How about new syntax: "object.\method" returns a Method instance?

I'm afraid the normal way of creating a Method instance is circuitous
and a bit hard to write:

    a_method = object.method(:method_name)

I find the way of obtaining a function/method object in Python is so
easy, for example, "str.split()" returns a list, while "str.split"
(without parentheses) returns a method object. However, parenthesis in
Ruby is always optional, so this road is blocked.

Well, how about "object.\method" style? You can type "str.\split" to get
"str.method(:split)".

The reasons are:

1. It makes people happy, writing less code, and no harm to readability.

2. "\" is not a frequently used token. It can only be used in strings,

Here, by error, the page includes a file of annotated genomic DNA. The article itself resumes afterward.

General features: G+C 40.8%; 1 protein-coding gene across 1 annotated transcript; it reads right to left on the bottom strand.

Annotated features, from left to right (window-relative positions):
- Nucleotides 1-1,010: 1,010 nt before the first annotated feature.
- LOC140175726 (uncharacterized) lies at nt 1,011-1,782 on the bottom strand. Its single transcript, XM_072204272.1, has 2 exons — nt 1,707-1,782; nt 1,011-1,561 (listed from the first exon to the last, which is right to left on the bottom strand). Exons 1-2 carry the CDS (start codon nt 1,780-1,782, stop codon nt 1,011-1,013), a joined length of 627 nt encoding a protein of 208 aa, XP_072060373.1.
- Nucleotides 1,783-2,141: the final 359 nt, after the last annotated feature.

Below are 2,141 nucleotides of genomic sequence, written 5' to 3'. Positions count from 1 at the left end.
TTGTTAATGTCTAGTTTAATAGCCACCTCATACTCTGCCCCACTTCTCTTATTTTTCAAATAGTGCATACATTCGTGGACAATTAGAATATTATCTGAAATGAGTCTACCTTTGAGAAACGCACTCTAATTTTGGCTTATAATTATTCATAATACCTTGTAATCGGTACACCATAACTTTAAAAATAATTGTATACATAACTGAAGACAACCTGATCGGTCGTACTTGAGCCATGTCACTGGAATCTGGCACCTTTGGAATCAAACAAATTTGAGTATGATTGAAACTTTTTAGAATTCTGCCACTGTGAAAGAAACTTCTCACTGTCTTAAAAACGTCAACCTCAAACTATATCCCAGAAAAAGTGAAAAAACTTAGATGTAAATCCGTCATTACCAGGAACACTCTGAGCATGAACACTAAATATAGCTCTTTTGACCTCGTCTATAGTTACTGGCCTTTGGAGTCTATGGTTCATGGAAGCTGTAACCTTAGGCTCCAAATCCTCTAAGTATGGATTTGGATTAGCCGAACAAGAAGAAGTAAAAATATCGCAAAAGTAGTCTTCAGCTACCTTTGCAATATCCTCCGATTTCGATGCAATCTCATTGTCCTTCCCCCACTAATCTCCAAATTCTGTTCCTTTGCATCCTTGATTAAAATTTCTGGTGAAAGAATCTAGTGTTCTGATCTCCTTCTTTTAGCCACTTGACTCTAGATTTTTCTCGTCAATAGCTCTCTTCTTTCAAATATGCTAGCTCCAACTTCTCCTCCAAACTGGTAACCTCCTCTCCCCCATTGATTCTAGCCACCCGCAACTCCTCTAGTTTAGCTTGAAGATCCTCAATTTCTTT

regexps (or any else?). I think using this token leads to no ambiguity.

3. "\" is like Perl's referrence symbol. In Perl, you can use "$f =
\&func;" to make a referrence to the function. In Ruby, "&" seems
unnecessary.

4. It enhances the consistency of the language syntax. There are two
correlative methods "Object#send" and "Object#method", but...

    str.send(:split) == str.split
    str.method(:split) == ???

If adding this new syntax, it looks more pretty:

    str.method(:split) == str.\split

···

--
Posted via http://www.ruby-forum.com/.

Um, and how often do you need to get a method, instead of just calling
it right there? Okay, there are some situations (maybe you need to get
some module method and pass it as a block to something else - although
that's the most sensible idea I had, and it's already far-fetched),
but overall I think it's unnecessary

By the way, \ is already used to continue a line of code over multiple